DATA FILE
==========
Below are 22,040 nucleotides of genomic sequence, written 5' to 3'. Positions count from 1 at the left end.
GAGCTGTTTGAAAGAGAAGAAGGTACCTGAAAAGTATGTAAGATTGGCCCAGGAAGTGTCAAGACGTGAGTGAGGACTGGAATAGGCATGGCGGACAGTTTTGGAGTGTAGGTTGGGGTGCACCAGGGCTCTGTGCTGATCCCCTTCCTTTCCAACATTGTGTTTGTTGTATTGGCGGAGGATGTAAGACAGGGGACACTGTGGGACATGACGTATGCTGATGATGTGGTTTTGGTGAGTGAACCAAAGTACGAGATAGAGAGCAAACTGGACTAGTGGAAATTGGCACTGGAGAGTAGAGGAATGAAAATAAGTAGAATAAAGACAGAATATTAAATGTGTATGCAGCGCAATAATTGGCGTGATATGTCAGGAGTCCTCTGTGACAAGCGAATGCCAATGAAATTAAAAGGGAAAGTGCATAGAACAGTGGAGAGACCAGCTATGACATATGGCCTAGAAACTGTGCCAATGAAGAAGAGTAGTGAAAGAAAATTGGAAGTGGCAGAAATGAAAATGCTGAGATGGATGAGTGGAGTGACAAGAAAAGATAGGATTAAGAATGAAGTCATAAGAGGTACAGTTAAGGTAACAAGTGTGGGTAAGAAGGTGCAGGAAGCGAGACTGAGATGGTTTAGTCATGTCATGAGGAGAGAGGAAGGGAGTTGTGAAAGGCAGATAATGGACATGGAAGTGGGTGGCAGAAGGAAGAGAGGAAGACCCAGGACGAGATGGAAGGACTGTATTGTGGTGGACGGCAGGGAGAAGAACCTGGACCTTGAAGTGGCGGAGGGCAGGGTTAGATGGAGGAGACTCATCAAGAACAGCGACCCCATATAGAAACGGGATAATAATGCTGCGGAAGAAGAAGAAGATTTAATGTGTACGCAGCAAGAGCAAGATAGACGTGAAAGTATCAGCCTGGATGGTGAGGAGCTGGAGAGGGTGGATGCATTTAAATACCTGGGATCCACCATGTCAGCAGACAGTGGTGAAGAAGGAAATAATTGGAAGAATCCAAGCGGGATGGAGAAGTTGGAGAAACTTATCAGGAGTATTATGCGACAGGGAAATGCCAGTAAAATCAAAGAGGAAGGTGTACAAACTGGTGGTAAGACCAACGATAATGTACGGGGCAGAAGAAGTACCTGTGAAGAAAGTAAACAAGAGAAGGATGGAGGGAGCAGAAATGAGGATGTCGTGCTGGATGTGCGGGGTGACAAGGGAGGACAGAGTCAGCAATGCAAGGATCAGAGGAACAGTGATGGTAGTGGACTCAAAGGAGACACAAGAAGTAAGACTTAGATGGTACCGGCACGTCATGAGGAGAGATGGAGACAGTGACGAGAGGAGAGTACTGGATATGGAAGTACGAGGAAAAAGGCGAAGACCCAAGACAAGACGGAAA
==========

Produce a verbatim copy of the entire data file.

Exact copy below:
Below are 22,040 nucleotides of genomic sequence, written 5' to 3'. Positions count from 1 at the left end.
GAGCTGTTTGAAAGAGAAGAAGGTACCTGAAAAGTATGTAAGATTGGCCCAGGAAGTGTCAAGACGTGAGTGAGGACTGGAATAGGCATGGCGGACAGTTTTGGAGTGTAGGTTGGGGTGCACCAGGGCTCTGTGCTGATCCCCTTCCTTTCCAACATTGTGTTTGTTGTATTGGCGGAGGATGTAAGACAGGGGACACTGTGGGACATGACGTATGCTGATGATGTGGTTTTGGTGAGTGAACCAAAGTACGAGATAGAGAGCAAACTGGACTAGTGGAAATTGGCACTGGAGAGTAGAGGAATGAAAATAAGTAGAATAAAGACAGAATATTAAATGTGTATGCAGCGCAATAATTGGCGTGATATGTCAGGAGTCCTCTGTGACAAGCGAATGCCAATGAAATTAAAAGGGAAAGTGCATAGAACAGTGGAGAGACCAGCTATGACATATGGCCTAGAAACTGTGCCAATGAAGAAGAGTAGTGAAAGAAAATTGGAAGTGGCAGAAATGAAAATGCTGAGATGGATGAGTGGAGTGACAAGAAAAGATAGGATTAAGAATGAAGTCATAAGAGGTACAGTTAAGGTAACAAGTGTGGGTAAGAAGGTGCAGGAAGCGAGACTGAGATGGTTTAGTCATGTCATGAGGAGAGAGGAAGGGAGTTGTGAAAGGCAGATAATGGACATGGAAGTGGGTGGCAGAAGGAAGAGAGGAAGACCCAGGACGAGATGGAAGGACTGTATTGTGGTGGACGGCAGGGAGAAGAACCTGGACCTTGAAGTGGCGGAGGGCAGGGTTAGATGGAGGAGACTCATCAAGAACAGCGACCCCATATAGAAACGGGATAATAATGCTGCGGAAGAAGAAGAAGATTTAATGTGTACGCAGCAAGAGCAAGATAGACGTGAAAGTATCAGCCTGGATGGTGAGGAGCTGGAGAGGGTGGATGCATTTAAATACCTGGGATCCACCATGTCAGCAGACAGTGGTGAAGAAGGAAATAATTGGAAGAATCCAAGCGGGATGGAGAAGTTGGAGAAACTTATCAGGAGTATTATGCGACAGGGAAATGCCAGTAAAATCAAAGAGGAAGGTGTACAAACTGGTGGTAAGACCAACGATAATGTACGGGGCAGAAGAAGTACCTGTGAAGAAAGTAAACAAGAGAAGGATGGAGGGAGCAGAAATGAGGATGTCGTGCTGGATGTGCGGGGTGACAAGGGAGGACAGAGTCAGCAATGCAAGGATCAGAGGAACAGTGATGGTAGTGGACTCAAAGGAGACACAAGAAGTAAGACTTAGATGGTACCGGCACGTCATGAGGAGAGATGGAGACAGTGACGAGAGGAGAGTACTGGATATGGAAGTACGAGGAAAAAGGCGAAGACCCAAGACAAGACGGAAA